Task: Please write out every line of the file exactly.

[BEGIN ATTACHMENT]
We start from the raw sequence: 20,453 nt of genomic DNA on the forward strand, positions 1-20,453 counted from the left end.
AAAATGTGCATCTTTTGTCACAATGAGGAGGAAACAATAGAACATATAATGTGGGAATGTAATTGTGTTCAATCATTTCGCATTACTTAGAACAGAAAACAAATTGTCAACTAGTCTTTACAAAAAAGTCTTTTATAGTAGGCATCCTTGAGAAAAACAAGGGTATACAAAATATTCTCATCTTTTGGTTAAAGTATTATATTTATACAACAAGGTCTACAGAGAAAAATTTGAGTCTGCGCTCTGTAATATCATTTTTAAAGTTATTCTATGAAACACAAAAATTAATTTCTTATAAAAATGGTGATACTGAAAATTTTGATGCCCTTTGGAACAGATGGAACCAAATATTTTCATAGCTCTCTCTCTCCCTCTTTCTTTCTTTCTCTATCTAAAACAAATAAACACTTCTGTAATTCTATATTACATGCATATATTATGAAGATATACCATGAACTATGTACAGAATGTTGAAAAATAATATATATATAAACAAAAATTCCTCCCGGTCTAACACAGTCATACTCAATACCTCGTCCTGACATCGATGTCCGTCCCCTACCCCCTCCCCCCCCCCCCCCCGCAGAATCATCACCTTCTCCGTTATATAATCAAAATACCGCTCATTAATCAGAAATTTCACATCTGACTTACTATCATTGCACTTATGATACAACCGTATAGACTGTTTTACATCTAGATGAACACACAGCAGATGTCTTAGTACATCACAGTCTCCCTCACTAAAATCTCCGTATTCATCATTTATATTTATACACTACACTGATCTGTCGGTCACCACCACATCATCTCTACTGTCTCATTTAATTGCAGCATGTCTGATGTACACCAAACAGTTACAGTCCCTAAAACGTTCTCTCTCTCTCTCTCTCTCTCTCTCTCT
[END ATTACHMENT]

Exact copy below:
We start from the raw sequence: 20,453 nt of genomic DNA on the forward strand, positions 1-20,453 counted from the left end.
AAAATGTGCATCTTTTGTCACAATGAGGAGGAAACAATAGAACATATAATGTGGGAATGTAATTGTGTTCAATCATTTCGCATTACTTAGAACAGAAAACAAATTGTCAACTAGTCTTTACAAAAAAGTCTTTTATAGTAGGCATCCTTGAGAAAAACAAGGGTATACAAAATATTCTCATCTTTTGGTTAAAGTATTATATTTATACAACAAGGTCTACAGAGAAAAATTTGAGTCTGCGCTCTGTAATATCATTTTTAAAGTTATTCTATGAAACACAAAAATTAATTTCTTATAAAAATGGTGATACTGAAAATTTTGATGCCCTTTGGAACAGATGGAACCAAATATTTTCATAGCTCTCTCTCTCCCTCTTTCTTTCTTTCTCTATCTAAAACAAATAAACACTTCTGTAATTCTATATTACATGCATATATTATGAAGATATACCATGAACTATGTACAGAATGTTGAAAAATAATATATATATAAACAAAAATTCCTCCCGGTCTAACACAGTCATACTCAATACCTCGTCCTGACATCGATGTCCGTCCCCTACCCCCTCCCCCCCCCCCCCCCGCAGAATCATCACCTTCTCCGTTATATAATCAAAATACCGCTCATTAATCAGAAATTTCACATCTGACTTACTATCATTGCACTTATGATACAACCGTATAGACTGTTTTACATCTAGATGAACACACAGCAGATGTCTTAGTACATCACAGTCTCCCTCACTAAAATCTCCGTATTCATCATTTATATTTATACACTACACTGATCTGTCGGTCACCACCACATCATCTCTACTGTCTCATTTAATTGCAGCATGTCTGATGTACACCAAACAGTTACAGTCCCTAAAACGTTCTCTCTCTCTCTCTCTCTCTCTCTCTCT